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R.W. Hertle, L.F. Dell'Osso, E.J. Fitzgibbon, D. Yang, D. Thompson, S.D. Mellow; Horizontal Rectus Tenotomy in the Treatment of Congenital Nystagmus: Results of a Phase 1 Study in Ten Patients . Invest. Ophthalmol. Vis. Sci. 2003;44(13):4248.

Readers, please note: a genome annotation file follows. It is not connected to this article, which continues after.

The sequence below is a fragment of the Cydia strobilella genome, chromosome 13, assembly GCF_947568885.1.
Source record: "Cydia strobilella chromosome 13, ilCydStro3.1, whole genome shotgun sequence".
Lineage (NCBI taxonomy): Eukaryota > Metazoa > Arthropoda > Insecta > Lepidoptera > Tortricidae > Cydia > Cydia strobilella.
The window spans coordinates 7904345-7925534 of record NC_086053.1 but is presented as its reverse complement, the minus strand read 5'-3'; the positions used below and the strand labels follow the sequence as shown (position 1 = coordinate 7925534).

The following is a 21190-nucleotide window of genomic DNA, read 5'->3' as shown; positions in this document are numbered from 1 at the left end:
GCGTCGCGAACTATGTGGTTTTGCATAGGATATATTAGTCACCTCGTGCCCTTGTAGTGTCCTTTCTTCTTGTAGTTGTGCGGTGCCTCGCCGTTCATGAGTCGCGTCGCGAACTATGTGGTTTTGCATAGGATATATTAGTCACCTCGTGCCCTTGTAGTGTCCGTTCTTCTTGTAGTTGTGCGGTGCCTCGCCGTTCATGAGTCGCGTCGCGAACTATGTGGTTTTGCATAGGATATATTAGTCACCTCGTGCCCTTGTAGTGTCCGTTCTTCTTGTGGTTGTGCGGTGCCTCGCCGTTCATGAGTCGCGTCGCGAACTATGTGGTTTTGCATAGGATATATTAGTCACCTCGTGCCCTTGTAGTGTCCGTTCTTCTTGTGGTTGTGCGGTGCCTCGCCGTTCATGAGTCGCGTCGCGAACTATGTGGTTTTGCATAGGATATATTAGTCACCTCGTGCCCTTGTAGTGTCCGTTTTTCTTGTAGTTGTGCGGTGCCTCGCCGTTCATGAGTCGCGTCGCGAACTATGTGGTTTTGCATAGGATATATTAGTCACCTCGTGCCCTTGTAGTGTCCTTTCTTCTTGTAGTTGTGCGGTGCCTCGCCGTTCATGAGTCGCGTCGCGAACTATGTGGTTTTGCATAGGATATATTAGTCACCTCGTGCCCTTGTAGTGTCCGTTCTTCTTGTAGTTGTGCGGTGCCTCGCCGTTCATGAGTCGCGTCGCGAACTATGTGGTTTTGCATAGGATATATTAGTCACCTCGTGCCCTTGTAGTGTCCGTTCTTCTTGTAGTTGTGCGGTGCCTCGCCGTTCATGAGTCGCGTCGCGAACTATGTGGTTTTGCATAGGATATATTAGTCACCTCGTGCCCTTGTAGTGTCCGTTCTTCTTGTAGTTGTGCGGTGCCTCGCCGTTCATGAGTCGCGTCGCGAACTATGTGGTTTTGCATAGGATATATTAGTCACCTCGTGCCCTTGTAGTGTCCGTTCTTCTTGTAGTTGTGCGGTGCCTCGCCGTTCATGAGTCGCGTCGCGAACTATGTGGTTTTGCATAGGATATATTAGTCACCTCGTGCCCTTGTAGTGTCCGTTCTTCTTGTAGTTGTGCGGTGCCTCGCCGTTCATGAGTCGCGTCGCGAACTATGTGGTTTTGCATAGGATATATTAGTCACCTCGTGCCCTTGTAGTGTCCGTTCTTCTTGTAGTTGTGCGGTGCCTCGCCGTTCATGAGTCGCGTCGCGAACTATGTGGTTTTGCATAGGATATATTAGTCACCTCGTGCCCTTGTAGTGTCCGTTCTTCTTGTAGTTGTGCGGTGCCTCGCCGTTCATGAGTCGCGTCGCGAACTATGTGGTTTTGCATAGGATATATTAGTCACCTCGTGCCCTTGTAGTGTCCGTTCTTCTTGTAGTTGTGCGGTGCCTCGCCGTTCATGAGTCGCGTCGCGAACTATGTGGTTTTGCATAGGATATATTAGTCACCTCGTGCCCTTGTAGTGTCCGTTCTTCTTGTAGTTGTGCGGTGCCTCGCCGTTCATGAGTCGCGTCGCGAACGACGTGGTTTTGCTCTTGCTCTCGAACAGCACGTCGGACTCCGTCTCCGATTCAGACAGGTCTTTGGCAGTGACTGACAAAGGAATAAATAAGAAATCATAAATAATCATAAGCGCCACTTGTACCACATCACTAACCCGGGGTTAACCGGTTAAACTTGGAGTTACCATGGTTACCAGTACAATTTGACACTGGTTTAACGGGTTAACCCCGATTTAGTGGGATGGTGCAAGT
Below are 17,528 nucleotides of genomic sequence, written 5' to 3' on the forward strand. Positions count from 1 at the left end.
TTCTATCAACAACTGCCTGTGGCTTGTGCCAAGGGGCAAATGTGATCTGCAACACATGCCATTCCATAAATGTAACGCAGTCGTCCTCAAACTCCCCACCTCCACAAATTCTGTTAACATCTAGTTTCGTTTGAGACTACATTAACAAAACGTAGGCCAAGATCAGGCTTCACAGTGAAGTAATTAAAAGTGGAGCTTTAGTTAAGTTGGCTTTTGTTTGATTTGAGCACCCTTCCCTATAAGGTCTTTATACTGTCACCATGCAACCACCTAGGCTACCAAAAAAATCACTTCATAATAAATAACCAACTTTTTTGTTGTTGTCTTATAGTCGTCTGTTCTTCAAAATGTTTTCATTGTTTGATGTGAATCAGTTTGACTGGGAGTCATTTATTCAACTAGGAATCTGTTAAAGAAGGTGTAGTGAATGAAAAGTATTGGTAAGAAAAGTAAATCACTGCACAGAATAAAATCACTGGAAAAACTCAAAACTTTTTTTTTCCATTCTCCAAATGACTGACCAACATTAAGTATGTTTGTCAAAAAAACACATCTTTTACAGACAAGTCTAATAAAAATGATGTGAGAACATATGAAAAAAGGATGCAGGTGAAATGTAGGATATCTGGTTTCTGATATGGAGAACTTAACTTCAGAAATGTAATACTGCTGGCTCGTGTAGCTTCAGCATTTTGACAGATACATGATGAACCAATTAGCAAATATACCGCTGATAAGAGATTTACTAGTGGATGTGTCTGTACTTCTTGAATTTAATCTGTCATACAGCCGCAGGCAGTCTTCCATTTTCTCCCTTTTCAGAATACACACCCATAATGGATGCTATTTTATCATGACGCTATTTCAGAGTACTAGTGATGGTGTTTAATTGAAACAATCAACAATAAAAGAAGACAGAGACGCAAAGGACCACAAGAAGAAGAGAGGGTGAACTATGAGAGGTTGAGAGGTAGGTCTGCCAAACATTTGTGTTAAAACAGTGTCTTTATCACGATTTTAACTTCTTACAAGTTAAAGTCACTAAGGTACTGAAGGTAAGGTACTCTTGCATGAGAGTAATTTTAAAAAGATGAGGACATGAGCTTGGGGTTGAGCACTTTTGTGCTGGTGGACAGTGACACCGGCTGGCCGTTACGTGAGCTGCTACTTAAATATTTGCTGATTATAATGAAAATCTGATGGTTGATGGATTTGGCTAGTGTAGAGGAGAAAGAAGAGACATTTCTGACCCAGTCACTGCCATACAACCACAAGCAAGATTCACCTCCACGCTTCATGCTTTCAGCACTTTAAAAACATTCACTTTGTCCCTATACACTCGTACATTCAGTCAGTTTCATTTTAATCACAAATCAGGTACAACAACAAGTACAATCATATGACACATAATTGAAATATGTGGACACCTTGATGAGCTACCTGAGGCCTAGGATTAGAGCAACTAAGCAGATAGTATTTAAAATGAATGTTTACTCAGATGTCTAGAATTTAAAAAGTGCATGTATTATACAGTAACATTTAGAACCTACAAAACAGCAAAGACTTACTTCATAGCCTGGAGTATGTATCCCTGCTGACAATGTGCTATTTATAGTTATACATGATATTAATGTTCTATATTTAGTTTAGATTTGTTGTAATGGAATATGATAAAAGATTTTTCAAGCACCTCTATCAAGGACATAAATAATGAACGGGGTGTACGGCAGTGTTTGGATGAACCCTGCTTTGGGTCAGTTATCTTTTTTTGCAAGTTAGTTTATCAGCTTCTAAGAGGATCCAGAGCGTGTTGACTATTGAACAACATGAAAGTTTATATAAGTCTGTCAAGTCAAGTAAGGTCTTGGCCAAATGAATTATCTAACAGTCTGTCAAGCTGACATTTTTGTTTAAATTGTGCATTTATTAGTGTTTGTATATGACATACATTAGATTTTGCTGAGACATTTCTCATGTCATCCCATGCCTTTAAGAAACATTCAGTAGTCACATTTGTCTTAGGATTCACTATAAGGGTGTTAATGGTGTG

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Purpose: The purpose of this study was to determine, in 10 selected adult patients with CN, the effectiveness of Horizontal Rectus Tenotomy with reattachment (The "Dell'Osso" Procedure) in decreasing their nystagmus. Methods: Subjects of this study included 10 adult patients with varied associated sensory defects and waveform subtypes of CN (including (a)periodic alternating nystagmus-APAN) and no other treatment options. Using standard surgical techniques simple tenotomy of all 4 horizontal recti with reattachment at the original insertion was accomplished. Standard search coil recordings were done pre-op and 1,6, 24 and 52 weeks post-op. The primary outcome measure was the "expanded nystagmus acuity function" (NAFX), obtained in masked fashion from motility recordings. Secondary outcomes included: nystagmus amplitude, breadth or creation of null zones, pre- and post-operative masked measure of visual acuity (ETDRS) and the National Eye Institute-Visual Function Questionnaire (NEI-VFQ). Results: Under binocular conditions all but 1 patient had persistent, significant postoperative increases in the NAFX of their fixing (preferred) eye. Average foveation times increased in all non-APAN cases. ETDRS binocular visual acuity increased in 5 patients and was unaffected in 5, while the NEI-VFQ showed an improvement in vision specific mental health in 9 of 10 patients reflecting the decrease in their nystagmus after tenotomy. There were no adverse events. In 3 of 5 patients with APAN the tenotomy also changed the nystagmus cycle. Conclusions: In adult CN patients, tenotomy resulted in significant improvments in their nystagmus and subjective visual functions. The lack of consistent postoperative changes in ETDRS visual acuity may reflect the complex relationship between visual function, associated sensory system deficits and the nystagmus present in visually mature individuals.
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